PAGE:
In 1938 a proposal was put to
Roosevelt that part of Alaska should be offered as a
safe haven to Jews fleeing the Nazis, but the
proposal was quashed (see sidebar). Chabon's
genre-melding alternate history-police procedural is
set in a present in which the Alaskan proposal was
resurrected in 1948 following the collapse of the
fledgling State of Israel. Sixty years later, the
Federal District of Sitka is a thriving community of
more than 2 million Jews living on the Alaskan
panhandle (map), but they're about to find
themselves homeless again, as the land was only
leased as a temporary safe haven, and when the lease
ends in two months the land will revert back to
Meyer Landsman is a weary, hard-drinking homicide detective working for the Federal District of Sitka. His marriage has collapsed, he's living in a seedy hotel and, to add insult to injury, his former wife is his new supervisor. When a drug-addict named Lasker washes up dead in the hotel, Meyer sees an opportunity to redeem himself, but he and his half-Tlingit partner and childhood friend, Berko, soon discover that there's more to the death than first meets the eye. For starters, Lasker isn't Lasker, he's Mendel Shpilman, a former child prodigy who some thought was the Messiah, until he disappeared two decades ago on his wedding day.
How did this genius son of a Rabbi with connections to the criminal underworld end up a drug addict in a cheap hotel, and why was he murdered? These are the questions that Landsman is determined to answer, and he has only two months in which to do so before Sitka reverts to Alaskan authority and he loses his job and home.
Just as Landsman starts to make progress, he is warned off the case and, when he refuses to drop it, stripped of his rank (requiring him to flash the only other piece of ID he possesses, his membership card for the Yiddish Policemen's Union). Like many of the best fictional detectives before him, being outranked and ordered to stand down just makes him more determined to solve the crime - and so he does, but what he uncovers encompass a much wider territory than the chilly region of Sitka, requiring Meyer to weigh the fate of nations against a promise made to a grieving mother.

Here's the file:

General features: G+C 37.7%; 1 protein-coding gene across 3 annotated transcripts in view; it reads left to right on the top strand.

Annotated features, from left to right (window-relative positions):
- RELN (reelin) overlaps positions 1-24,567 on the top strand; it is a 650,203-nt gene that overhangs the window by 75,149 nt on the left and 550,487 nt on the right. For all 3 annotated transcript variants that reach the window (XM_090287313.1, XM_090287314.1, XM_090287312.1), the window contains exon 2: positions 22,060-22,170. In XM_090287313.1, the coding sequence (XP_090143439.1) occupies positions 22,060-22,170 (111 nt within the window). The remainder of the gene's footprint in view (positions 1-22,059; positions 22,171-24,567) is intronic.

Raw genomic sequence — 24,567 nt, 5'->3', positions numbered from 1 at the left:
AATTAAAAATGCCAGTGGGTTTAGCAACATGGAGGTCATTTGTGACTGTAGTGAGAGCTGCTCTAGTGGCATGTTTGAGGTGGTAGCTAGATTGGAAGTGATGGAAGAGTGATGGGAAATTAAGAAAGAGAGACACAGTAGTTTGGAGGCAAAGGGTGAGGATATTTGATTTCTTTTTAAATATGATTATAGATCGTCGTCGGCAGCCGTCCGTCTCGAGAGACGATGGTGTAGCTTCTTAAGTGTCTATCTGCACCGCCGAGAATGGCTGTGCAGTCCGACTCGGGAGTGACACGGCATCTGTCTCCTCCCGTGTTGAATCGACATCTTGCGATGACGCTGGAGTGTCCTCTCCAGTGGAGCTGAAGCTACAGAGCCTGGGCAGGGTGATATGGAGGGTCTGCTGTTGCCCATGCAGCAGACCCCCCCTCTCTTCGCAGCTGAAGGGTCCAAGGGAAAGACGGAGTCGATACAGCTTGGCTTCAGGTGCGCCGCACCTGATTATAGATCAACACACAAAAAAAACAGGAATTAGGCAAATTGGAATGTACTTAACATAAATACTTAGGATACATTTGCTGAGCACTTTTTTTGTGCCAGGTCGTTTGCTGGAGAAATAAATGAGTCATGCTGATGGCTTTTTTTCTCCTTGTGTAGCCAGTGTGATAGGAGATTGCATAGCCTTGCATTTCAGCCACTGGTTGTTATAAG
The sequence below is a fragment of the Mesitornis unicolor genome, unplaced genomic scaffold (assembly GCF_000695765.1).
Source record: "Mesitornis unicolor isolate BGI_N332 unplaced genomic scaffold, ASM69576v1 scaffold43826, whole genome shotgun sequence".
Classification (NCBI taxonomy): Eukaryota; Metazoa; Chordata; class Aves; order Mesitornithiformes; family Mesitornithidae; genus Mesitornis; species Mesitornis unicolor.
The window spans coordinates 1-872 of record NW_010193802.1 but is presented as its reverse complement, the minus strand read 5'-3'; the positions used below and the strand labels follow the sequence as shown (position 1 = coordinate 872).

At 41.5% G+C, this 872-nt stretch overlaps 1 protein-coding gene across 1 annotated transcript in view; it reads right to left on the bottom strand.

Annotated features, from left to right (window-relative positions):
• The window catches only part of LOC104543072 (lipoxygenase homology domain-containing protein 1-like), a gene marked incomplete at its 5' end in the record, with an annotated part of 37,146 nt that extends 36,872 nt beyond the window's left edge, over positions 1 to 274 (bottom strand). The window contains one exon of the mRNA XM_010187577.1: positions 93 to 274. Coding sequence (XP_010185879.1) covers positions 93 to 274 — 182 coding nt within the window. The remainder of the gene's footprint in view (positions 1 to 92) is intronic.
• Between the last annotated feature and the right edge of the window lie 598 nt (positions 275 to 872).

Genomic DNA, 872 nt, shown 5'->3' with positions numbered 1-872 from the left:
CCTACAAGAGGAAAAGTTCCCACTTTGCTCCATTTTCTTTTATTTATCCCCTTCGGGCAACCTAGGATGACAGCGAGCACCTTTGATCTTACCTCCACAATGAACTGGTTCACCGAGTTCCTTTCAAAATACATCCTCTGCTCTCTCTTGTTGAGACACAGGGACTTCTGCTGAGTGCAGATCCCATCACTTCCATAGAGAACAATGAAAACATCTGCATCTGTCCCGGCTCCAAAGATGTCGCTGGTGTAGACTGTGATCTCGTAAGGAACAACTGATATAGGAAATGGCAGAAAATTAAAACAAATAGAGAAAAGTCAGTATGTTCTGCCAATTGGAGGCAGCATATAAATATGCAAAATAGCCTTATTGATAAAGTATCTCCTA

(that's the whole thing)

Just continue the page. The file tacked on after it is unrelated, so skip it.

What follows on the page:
Chabon effortlessly leaps themes and genres in a tightly written novel in which gangsters, extremists and conspiracies jostle for space. The Yiddish Policemen's Union can be read as a well written noir-thriller, or as a powerful piece of political writing with themes and world events mirroring those of our own timeline, or both!
This review was originally published in May 2007, and has been updated for the April 2008 paperback release. Click here to go to this issue.
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